I overheard the following statement today:

We shouldn't use /api (e.g. in a RESTful URL like /api/v1/users/get) in our RESTful URLs anymore because it makes it easier for people to Denial Of Service attack our site. If we just give it a name like /users/get then people will be less likely to think it's an API and therefore won't be bothered DOS'ing us.

I thought this was a crazy statement and pointed out that large websites like Twitter use this same URL format, to which the person replied

Just because they do it doesn't mean it's ok

Is there any merit whatsoever in this person's statement? I completely disagree with him. I would say that if someone was that intent on DOS attacking our site then a different URL format in our API certainly isn't going to stop them!

  • Assuming you correctly hash password (slow algorithm) your login form would be a nice URL to request unless you have a very solid throttling in place for individual clients AND site wide based on the number of failed login atempts in a certain time interval.
    – Darsstar
    Feb 10, 2014 at 10:56
  • If it's an API, you probably have documentation online somewhere on how to access it. If someone is running a DDOS they determine the best target, it's unlikely they would miss an API no matter what it's named if it incurred lots of resource usage.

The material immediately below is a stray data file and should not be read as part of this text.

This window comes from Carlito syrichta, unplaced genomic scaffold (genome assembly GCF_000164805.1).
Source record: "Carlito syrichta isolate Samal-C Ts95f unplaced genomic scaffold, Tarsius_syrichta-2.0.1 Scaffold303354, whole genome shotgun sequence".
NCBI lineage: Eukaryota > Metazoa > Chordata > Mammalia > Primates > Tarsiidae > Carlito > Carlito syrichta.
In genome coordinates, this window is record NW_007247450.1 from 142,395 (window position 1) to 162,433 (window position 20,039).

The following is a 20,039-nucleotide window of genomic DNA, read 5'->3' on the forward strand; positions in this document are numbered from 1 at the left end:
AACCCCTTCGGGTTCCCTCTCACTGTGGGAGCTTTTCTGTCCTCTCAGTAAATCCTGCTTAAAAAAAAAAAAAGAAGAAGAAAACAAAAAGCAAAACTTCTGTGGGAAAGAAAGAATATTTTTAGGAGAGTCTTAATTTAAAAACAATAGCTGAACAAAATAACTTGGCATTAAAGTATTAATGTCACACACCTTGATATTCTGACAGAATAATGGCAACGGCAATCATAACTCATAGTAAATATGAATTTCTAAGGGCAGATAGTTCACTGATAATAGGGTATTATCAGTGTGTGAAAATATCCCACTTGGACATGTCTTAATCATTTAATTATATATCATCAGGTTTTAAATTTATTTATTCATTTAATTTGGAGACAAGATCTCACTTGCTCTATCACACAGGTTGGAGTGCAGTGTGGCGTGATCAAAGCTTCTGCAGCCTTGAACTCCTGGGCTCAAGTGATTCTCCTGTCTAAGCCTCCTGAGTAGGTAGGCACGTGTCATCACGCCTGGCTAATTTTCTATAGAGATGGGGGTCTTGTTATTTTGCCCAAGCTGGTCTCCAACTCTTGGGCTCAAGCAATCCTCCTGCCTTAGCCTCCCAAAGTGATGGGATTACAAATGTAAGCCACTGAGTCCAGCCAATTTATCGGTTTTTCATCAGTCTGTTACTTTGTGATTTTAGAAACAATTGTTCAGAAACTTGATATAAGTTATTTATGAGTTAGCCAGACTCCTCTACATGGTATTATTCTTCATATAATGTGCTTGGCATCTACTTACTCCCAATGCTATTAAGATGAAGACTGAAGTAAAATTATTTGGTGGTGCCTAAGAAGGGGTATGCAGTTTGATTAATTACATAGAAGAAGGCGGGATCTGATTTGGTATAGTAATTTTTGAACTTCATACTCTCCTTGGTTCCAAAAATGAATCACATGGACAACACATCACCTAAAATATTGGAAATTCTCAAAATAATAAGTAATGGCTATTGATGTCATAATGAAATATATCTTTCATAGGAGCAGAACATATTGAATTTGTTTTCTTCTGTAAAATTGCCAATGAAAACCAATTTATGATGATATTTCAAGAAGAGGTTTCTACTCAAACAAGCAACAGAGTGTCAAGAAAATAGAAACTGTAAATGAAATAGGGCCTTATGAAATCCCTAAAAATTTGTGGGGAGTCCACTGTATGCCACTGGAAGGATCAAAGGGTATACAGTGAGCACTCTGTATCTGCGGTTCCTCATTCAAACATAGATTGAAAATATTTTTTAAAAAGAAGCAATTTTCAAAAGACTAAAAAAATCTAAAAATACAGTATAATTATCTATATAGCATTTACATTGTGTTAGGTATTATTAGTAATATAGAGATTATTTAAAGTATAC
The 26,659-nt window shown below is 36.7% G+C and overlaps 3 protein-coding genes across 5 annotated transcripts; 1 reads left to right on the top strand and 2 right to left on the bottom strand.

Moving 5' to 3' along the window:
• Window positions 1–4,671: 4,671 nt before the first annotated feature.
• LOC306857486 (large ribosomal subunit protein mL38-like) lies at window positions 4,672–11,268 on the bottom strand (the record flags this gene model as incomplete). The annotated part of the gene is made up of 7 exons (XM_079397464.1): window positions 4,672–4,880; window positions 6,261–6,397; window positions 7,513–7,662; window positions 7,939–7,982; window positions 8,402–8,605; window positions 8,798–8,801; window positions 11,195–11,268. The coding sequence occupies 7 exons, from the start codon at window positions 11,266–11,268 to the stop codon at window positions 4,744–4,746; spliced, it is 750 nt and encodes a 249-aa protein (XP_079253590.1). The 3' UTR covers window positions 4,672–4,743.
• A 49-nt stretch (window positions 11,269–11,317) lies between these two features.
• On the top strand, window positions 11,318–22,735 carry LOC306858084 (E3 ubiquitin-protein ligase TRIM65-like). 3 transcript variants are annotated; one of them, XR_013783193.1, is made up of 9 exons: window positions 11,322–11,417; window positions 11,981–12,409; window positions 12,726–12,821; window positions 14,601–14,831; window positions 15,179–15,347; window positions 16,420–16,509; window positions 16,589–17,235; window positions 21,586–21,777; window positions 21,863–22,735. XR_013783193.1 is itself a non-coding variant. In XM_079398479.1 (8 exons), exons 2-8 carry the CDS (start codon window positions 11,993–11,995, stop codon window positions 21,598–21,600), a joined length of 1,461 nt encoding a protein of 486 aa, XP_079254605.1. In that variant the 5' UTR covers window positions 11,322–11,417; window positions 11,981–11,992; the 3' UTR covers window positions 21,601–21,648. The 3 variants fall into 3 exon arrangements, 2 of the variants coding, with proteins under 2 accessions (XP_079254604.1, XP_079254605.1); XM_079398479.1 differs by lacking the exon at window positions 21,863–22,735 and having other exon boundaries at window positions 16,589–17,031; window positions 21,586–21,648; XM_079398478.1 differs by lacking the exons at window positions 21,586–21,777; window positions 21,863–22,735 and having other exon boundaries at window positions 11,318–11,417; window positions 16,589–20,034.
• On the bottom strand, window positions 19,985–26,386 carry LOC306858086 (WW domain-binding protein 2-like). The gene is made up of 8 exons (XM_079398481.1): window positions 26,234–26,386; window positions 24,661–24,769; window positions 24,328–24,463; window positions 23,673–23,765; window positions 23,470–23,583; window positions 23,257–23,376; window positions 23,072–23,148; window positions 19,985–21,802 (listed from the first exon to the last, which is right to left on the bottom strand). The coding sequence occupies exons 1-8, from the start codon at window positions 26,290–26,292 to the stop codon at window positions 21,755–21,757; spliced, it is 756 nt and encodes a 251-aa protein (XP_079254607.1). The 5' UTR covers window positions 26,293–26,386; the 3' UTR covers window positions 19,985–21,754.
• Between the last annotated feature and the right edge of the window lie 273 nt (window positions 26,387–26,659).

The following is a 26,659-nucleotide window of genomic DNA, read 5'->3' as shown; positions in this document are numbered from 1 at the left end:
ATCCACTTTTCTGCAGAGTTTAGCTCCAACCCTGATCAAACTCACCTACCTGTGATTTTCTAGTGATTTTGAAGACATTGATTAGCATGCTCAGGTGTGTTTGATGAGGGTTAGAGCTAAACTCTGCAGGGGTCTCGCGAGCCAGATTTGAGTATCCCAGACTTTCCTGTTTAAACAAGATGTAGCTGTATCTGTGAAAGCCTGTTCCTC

– Daisetsu
    Feb 14, 2014 at 19:27
  • 1
    I'm not even clear on why a REST API would somehow be a target for attack, but your "web browser" API wouldn't. Also how the latter would be somehow more effective for a DDOS. Feb 14, 2014 at 21:45

1 Answer 1


His suggestion is merely Security by Obscurity. As you point out a determined attacker would not be much impaired by this and it risks giving you a false sense of security.

If you are concerned about denial of service attacks you should investigate more robust solutions.

Schneier's opinion on the matter:

I used to decry secret security systems as "security by obscurity." I now say it more strongly: "obscurity means insecurity."

https://www.schneier.com/blog/archives/2014/02/the_insecurity_2.html (February 14, 2014)

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